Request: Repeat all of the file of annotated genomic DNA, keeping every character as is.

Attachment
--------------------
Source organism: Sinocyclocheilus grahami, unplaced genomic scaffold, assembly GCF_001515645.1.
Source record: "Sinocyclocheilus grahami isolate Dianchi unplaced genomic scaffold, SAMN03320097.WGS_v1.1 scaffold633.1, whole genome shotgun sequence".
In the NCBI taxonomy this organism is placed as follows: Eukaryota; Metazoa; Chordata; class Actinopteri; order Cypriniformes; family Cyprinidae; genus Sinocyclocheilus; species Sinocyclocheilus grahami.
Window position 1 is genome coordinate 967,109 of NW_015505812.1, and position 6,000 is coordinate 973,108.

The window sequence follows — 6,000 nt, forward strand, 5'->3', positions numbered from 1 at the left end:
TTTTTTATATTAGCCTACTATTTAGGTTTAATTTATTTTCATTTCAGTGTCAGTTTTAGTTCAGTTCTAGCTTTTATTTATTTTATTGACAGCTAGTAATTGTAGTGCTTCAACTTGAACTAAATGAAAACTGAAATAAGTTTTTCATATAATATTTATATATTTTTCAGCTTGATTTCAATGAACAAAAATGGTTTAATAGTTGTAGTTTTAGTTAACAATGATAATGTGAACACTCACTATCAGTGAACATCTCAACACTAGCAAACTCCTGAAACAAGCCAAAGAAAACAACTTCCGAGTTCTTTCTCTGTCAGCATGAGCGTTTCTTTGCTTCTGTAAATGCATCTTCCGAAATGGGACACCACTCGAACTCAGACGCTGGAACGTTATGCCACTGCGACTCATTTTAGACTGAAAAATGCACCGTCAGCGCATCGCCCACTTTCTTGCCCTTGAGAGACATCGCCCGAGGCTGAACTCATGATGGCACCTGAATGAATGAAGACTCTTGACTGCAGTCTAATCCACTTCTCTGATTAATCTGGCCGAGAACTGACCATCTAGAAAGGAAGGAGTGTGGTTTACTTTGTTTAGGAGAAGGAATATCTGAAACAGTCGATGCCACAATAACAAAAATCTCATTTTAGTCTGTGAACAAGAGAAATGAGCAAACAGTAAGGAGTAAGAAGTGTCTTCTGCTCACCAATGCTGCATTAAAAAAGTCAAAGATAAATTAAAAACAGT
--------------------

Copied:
Source organism: Sinocyclocheilus grahami, unplaced genomic scaffold, assembly GCF_001515645.1.
Source record: "Sinocyclocheilus grahami isolate Dianchi unplaced genomic scaffold, SAMN03320097.WGS_v1.1 scaffold633.1, whole genome shotgun sequence".
In the NCBI taxonomy this organism is placed as follows: Eukaryota; Metazoa; Chordata; class Actinopteri; order Cypriniformes; family Cyprinidae; genus Sinocyclocheilus; species Sinocyclocheilus grahami.
Window position 1 is genome coordinate 967,109 of NW_015505812.1, and position 6,000 is coordinate 973,108.

The window sequence follows — 6,000 nt, forward strand, 5'->3', positions numbered from 1 at the left end:
TTTTTTATATTAGCCTACTATTTAGGTTTAATTTATTTTCATTTCAGTGTCAGTTTTAGTTCAGTTCTAGCTTTTATTTATTTTATTGACAGCTAGTAATTGTAGTGCTTCAACTTGAACTAAATGAAAACTGAAATAAGTTTTTCATATAATATTTATATATTTTTCAGCTTGATTTCAATGAACAAAAATGGTTTAATAGTTGTAGTTTTAGTTAACAATGATAATGTGAACACTCACTATCAGTGAACATCTCAACACTAGCAAACTCCTGAAACAAGCCAAAGAAAACAACTTCCGAGTTCTTTCTCTGTCAGCATGAGCGTTTCTTTGCTTCTGTAAATGCATCTTCCGAAATGGGACACCACTCGAACTCAGACGCTGGAACGTTATGCCACTGCGACTCATTTTAGACTGAAAAATGCACCGTCAGCGCATCGCCCACTTTCTTGCCCTTGAGAGACATCGCCCGAGGCTGAACTCATGATGGCACCTGAATGAATGAAGACTCTTGACTGCAGTCTAATCCACTTCTCTGATTAATCTGGCCGAGAACTGACCATCTAGAAAGGAAGGAGTGTGGTTTACTTTGTTTAGGAGAAGGAATATCTGAAACAGTCGATGCCACAATAACAAAAATCTCATTTTAGTCTGTGAACAAGAGAAATGAGCAAACAGTAAGGAGTAAGAAGTGTCTTCTGCTCACCAATGCTGCATTAAAAAAGTCAAAGATAAATTAAAAACAGT